No abstract has been registered
Cyanobacteria are suitable for sustainable, solar-powered biotechnological applications. Synthetic biology connects biology with computational design and an engineering perspective, but requires efficient tools and information about the function of biological parts and systems. To enable the development of cyanobacterial Synthetic Biology, several molecular tools were developed and characterized: (i) a broad-host-range BioBrick shuttle vector, pPMQAK1, was constructed and confirmed to replicate in Escherichia coli and three different cyanobacterial strains. (ii) The fluorescent proteins Cerulean, GFPmut3B and EYFP have been demonstrated to work as reporter proteins in cyanobacteria, in spite of the strong background of photosynthetic pigments. (iii) Several promoters, like P(rnpB) and variants of P(rbcL), and a version of the promoter P(trc) with two operators for enhanced repression, were developed and characterized in Synechocystis sp. strain PCC6803. (iv) It was shown that a system for targeted protein degradation, which is needed to enable dynamic expression studies, is working in Synechocystis sp. strain PCC6803. The pPMQAK1 shuttle vector allows the use of the growing numbers of BioBrick parts in many prokaryotes, and the other tools herein implemented facilitate the development of new parts and systems in cyanobacteria.
Hydrogen production through biological routes is promising because they are environmentally friendly. Hydrogen production through biophotolysis or photofermentation is usually a two stage process. In the first stage CO2 is utilized for biomass production which is followed by hydrogen production in the second stage in anaerobic/sulfur deprived conditions in the next stage. The major challenges confronting the large scale production of biomass/hydrogen are limited not only on the performance of the photo bioreactors in which light penetration in dense cultures is a major bottleneck but also on the microbiology, biochemistry and molecular biology of the organisms. Other dependable factors include area/ volume (A/V) ratio, mode of agitation, temperature and gas exchange. Photobioreactors of different geometries are reported for biohydrogen production-Tubular, Flat plate, Fermentor type etc. Every reactor has its own advantages and disadvantages. No reactor is ideal for this purpose. Airlift, helical tubular and flat plate reactors are found most suitable with respect to biomass production. These bioreactors may be employed for hydrogen production with necessary modifications to overcome the existing bottlenecks like gas hold up, oxygen toxicity and improved agitation system. This review article attempts to focus on existing photobioreactors with respect to biomass generation and hydrogen production and the steps taken to improve its performance through engineering innovation that definitely help in the future construction of photobioreactors.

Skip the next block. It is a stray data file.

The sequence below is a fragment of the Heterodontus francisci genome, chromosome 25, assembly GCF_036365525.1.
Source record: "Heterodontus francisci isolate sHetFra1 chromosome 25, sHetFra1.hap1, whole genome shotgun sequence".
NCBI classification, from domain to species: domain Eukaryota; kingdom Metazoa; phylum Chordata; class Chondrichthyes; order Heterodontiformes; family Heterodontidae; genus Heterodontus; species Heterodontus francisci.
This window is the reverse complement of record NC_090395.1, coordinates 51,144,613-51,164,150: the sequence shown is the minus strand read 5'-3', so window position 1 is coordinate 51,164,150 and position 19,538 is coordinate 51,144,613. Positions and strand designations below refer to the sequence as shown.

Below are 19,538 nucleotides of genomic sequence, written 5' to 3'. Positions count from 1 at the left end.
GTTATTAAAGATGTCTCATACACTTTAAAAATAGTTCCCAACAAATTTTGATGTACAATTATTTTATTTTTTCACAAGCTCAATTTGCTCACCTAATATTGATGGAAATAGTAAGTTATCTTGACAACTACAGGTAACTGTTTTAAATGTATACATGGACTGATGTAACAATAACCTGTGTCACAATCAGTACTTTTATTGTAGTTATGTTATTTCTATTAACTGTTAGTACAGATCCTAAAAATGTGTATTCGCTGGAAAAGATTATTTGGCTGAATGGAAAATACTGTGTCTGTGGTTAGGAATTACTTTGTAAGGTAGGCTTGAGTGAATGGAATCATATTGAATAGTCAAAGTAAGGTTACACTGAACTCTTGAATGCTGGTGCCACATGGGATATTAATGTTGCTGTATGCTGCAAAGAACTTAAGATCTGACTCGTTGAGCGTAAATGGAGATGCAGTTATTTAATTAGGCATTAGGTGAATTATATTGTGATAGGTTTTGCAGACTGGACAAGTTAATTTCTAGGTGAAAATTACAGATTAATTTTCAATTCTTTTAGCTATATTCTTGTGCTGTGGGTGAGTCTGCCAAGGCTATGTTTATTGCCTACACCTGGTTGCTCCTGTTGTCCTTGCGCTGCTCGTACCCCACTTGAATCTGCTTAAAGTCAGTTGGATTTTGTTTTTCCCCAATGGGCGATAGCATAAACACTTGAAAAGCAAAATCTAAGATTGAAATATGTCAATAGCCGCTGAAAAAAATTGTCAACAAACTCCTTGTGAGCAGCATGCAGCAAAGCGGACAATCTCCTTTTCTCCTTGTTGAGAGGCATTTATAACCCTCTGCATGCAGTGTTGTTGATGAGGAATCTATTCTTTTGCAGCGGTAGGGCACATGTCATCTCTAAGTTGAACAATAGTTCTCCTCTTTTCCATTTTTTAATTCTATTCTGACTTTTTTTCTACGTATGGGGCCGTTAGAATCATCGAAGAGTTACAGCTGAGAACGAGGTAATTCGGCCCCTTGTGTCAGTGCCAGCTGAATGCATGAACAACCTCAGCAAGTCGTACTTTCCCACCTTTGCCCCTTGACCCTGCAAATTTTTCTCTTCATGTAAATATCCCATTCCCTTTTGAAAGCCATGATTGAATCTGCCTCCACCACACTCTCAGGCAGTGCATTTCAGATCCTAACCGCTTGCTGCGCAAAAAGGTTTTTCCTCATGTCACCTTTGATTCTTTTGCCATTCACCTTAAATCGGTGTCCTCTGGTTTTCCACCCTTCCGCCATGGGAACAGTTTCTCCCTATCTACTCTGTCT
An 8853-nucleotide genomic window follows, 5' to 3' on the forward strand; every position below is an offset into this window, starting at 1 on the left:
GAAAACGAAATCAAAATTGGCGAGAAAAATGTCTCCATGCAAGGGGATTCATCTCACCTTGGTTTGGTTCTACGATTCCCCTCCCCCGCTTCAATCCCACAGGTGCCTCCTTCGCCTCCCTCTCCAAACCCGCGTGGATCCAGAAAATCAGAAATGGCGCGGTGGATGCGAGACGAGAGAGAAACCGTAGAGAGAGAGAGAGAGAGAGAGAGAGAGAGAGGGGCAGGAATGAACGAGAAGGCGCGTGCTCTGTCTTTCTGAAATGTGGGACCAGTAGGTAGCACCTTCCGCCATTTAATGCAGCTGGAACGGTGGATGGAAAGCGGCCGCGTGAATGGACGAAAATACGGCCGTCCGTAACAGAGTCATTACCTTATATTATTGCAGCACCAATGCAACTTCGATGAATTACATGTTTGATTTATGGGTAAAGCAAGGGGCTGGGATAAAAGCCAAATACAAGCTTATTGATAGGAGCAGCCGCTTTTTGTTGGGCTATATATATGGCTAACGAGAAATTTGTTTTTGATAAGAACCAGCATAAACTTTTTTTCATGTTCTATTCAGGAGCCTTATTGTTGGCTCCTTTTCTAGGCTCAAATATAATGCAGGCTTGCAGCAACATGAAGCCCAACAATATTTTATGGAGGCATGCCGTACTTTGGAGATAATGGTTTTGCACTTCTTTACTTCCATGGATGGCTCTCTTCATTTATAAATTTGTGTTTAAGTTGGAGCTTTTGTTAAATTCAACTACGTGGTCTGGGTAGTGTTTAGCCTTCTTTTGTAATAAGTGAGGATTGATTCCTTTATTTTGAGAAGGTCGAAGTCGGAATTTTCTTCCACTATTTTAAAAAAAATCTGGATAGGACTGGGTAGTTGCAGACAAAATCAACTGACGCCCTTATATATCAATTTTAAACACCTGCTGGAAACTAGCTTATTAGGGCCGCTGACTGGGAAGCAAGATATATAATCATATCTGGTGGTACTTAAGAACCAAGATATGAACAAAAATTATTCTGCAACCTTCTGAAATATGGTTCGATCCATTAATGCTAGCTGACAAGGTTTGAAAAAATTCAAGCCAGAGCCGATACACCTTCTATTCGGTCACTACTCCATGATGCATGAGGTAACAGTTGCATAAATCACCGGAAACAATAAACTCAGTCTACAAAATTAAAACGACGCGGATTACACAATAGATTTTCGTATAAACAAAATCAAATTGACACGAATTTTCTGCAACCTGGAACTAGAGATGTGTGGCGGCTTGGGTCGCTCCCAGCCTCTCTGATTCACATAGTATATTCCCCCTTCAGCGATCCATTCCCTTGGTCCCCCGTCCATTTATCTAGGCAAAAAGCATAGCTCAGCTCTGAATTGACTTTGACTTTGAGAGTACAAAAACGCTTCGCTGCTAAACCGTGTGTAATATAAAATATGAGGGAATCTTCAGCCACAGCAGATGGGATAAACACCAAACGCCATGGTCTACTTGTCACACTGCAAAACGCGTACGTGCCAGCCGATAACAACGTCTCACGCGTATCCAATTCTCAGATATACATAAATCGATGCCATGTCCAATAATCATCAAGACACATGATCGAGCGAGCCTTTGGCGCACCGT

Sustainable recycling of organic waste resources in the future bioeconomy
Optimal utilisation of waste resources will be indispensable in the future bioeconomy. In this strategical institute programme, we aim at contributing to the future bioeconomy by providing new knowledge on sustainable use of waste resources as fertiliser in agriculture.